2017 internet trends for Cloud: lock-in and governance

6th June 2017
Rod Nicolson

Mary Meeker’s chunky presentation on 2017 Internet Trends for Cloud and much else, includes insights on the switch by companies all over the world to cloud-based infrastructures.  Global IT infrastructure spend on traditional data centres is down 13% between 2013 and 2016, and last year’s concerns about cloud’s data security and pricing have lessened.  In a sign of a maturing market, the top concerns in 2017 are shifting towards vendor lock-in and governance.

Kleiner Perkins Internet Trends 2017 Cloud Concerns


The risks of vendor lock-in can be mitigated, but in reality the cost and effort of moving can outweigh the benefits. Having chosen a provider based on their capabilities, it is possible that others may not have the same toolset.  As with everything, there will be trade offs.  In the words of Dave Rogers, CTO of UK’s Ministry of Justice, you need to balance what you value most against the switching cost.

If you really have to be able to jump ship at short notice, then use vendor-agnostic tools to maintain working pipelines into different vendors.  It’s worth noting, however, that this can have significant implications for cost and effort, and may rule out getting the most out of either vendor.


Moving to the public or private cloud means transferring effort from running your own infrastructure, policies and SLAs, to the due diligence and monitoring required to ensure that your vendors are.  This can reduce costs, transfer risks and improve performance, as vendors are usually able to provide much higher levels of service than most companies could manage in-house.  It does require skills, however, for monitoring, alerting, incident tracking and problem resolution, that an in-house team may not have.  So start small with a low-risk project, create policies to manage data and security in your new environments, and take into account that existing systems will need some re-engineering to run in the cloud.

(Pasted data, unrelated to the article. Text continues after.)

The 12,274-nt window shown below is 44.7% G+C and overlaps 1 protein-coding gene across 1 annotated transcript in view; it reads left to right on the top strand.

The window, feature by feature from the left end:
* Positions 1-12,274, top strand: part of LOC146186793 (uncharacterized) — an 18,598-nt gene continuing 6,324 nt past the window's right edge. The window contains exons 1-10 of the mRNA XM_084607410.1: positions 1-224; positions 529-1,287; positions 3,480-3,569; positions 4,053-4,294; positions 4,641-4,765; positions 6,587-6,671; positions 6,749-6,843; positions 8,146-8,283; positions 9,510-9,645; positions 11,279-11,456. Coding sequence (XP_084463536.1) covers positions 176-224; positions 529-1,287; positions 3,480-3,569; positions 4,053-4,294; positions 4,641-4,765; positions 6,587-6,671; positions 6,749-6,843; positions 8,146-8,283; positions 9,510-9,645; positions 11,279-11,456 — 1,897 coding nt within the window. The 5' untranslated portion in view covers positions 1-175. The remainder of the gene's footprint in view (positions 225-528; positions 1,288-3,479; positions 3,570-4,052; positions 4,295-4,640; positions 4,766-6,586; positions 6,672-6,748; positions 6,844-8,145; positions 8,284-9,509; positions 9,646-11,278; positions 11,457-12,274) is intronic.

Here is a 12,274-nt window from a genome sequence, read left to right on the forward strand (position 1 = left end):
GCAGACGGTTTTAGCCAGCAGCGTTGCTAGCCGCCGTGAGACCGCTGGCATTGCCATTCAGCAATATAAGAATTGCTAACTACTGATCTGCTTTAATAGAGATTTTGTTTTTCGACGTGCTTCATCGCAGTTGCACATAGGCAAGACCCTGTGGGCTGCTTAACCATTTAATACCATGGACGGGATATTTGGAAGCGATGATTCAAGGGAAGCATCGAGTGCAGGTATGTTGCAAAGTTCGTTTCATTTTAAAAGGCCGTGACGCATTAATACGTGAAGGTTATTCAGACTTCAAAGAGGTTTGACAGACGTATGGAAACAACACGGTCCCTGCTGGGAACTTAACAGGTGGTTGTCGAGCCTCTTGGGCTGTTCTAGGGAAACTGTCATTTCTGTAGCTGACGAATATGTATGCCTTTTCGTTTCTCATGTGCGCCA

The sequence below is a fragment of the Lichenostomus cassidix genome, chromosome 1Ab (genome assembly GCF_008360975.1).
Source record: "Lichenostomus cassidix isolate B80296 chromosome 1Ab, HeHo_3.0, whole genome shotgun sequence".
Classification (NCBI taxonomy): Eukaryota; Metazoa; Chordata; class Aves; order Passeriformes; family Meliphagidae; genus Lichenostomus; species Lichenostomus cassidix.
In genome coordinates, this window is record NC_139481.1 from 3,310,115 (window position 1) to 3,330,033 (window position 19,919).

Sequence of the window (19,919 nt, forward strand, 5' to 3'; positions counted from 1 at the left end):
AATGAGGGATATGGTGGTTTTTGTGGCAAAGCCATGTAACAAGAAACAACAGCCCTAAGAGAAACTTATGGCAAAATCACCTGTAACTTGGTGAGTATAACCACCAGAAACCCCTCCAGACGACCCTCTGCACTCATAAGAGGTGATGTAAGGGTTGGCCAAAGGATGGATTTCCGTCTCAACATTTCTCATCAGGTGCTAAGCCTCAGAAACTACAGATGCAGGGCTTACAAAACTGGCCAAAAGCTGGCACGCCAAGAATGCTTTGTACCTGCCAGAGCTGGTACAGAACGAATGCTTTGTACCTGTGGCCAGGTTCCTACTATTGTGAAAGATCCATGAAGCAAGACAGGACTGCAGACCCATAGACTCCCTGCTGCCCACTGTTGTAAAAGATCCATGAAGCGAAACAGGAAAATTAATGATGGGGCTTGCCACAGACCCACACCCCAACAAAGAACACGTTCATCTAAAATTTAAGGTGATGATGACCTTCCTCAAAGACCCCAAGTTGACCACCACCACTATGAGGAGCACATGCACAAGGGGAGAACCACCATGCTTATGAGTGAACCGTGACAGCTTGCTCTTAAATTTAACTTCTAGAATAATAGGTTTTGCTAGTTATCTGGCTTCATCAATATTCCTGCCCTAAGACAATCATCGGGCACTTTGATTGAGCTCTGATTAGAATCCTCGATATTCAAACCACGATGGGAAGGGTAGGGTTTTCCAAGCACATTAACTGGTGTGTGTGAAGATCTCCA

Lastly, before you sign, make sure someone reads and understands every letter, dot and comma of the Ts & Cs.  We’ve seen people put themselves in a bad place because they just hadn’t read the terms properly. 

Up, up and away

These concerns do not seem to be halting the rise and rise of the Cloud, and we’re not surprised.  The Cloud is both a source and an enabler of innovation and has revolutionised how we create value in a digital world.

Cloud-based products are typically simpler, more modular and services-driven, making them easier to setup and integrate, and faster to change. The Cloud supports ways of thinking that help teams to focus on designing and operating useful, robust software, and deliver it at pace.  The databases they use provide better performance at the edge of the network and are highly scalable, giving customers faster and more reliable access to data across the globe.  

All of this enables companies to create digital products that perform well for their customers wherever they are, that scale fast, and don’t cost the earth to run.  Compared to traditional data-centres, we’ve seen cloud infrastructures save clients up to 98% of their operational costs. As a result, budgets that used to go into just keeping the lights on can be repurposed to innovate and create better products.  

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